Albania has for decades been notorious as a centre for drug trafficking. Numerous reports in the press last year commented on how the country has become “the Colombia of Europe” and “Europe’s first narco-state.” Yet, when the commission presented its plan to accelerate accession procedures, promising to make enlargement “a top priority,” not a single member of the European Parliament referred to the prevalence of the drugs trade in Albania, nor to the penetration of drug money into the very structures of the state itself.
North Macedonia has a less sultry reputation, but 30% of its population is Albanian. Moreover, when the EU holds its Western Balkan summit in Zagreb in May, Kosovo is to be invited. A territory of Serbia which declared independence in 2008, it is over 90% Albanian and effectively operates as an adjunct to Albania proper. Indeed, in 2018, the Albanian Prime Minister Edi Rama said he wanted to see Kosovo and Albania united by 2025, i.e. within the time frame envisaged for EU accession.
Expansion driven by geopolitics
This first wave of new member states is only part of a long-discussed plan of integrating the whole of the Balkans (see map below, left), including Serbia and Bosnia-Herzegovina, into the EU.
The EU continues to maintain a military presence in Bosnia 25 years after the end of the civil war there, just as it pretends to govern Kosovo, and it has just voted to continue doing so indefinitely. In other words, the attention being focused on Albania and North Macedonia is only part of a bigger project which aims to bring the whole peninsula under EU and NATO control. North Macedonia is expected to join NATO next month.
It is impossible to understand what benefit the EU imagines it will draw from “compensating” for Brexit by expanding into the poorest and most unstable part of Europe, unless one pays close attention to what the decision makers themselves say.
The president of the commission, Ursula von der Leyen (pictured), announced the new policy in a tweet with the hashtag #geopoliticalcommission. In other words, the expansion into the Balkans is driven not by economic rationale but instead by geopolitics.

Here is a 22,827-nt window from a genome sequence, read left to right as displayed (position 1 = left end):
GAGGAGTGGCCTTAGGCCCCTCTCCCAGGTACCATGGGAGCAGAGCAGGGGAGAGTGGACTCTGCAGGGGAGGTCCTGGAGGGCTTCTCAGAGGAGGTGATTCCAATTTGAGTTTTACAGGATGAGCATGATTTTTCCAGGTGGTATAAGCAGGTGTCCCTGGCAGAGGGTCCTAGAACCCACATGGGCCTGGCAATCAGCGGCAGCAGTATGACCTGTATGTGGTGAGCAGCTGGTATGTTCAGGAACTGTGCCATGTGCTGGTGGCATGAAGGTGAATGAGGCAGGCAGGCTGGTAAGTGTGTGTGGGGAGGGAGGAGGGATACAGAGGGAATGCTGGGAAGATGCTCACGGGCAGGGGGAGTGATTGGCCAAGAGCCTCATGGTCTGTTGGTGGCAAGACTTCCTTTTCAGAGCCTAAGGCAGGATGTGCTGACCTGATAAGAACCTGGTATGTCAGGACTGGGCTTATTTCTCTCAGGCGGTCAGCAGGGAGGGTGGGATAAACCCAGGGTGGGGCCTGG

Geopolitics is a theme dear to Mrs von der Leyen’s heart. In November, in her first speech to the European Parliament as president-elect of the Commission, she said she wanted “a geopolitical commission” which is “not be afraid to speak the language of confidence and assertiveness.”
Assertiveness and geopolitics used to be dirty words in the corridors of Brussels, which for decades pretended that it did not engage in power politics because it had instead ascended to a higher level of civilisation. In countless speeches, European leaders have contrasted Russia’s alleged “power politics” with their attachment to “a rules-based international system.” That, it seems, is all over now, and the EU evidently intends to openly pursue geopolitics (which also used to be a dirty word, especially in Germany).
The first way that the EU intends to do this is by increasing its defence spending by a factor of 22 in the next financial period. Yes, you read that correctly, multiplied by 22, from €590 million to €13 billion in 2021-2027. As German defence minister, Ursula von der Leyen similarly campaigned for the German Army’s budget to be increased to nearly €50 billion a year, which would bring it very close to Russia’s, and for €130 billion to be spent on equipment over 15 years on new weapons. As president of the European Commission, she is now proposing to do under a European banner what for years she tried to do under a German banner.
EU continues to see Balkans as zone of zero-sum East-West conflict
It is by no means anodyne that this geopolitical and military muscle-flexing will be taking place primarily in the Balkans. EU leaders have convinced themselves of a number of fantasies about Russia’s role there, “interference” in North Macedonia, and even an “attempted coup” in Montenegro. The EU’s program of expansion is designed to counter this imaginary threat.
To this extent, the EU resembles the moribund Austro-Hungarian Empire, which saw political advantage, and a means to bolster its vanishing internal cohesion, in ratcheting up tensions with Russia. The annexation of Bosnia-Herzegovina in 1908 was just the most serious of many crises between Vienna and St Petersburg, as Austria chose to ignore Otto von Bismarck’s wise advice that the Balkans are not worth the bones of a single Pomeranian grenadier.
Of course, it would be foolish to predict that the EU’s expansionism will have the same effect as Austria’s did in 1914. Although the recognition of Kosovo in 2008 most certainly did enable Russia to recognise Abkhazia and South Ossetia later the same year, beginning a downward spiral in East-West relations from which Europe has still not recovered.
But if the EU continues to see the Balkans (and Ukraine) as zones of an inevitably zero-sum geopolitical conflict between East and West, instead of a bridge between Europe’s two halves, as it seems determined to do, then the outlook is definitely gloomy.
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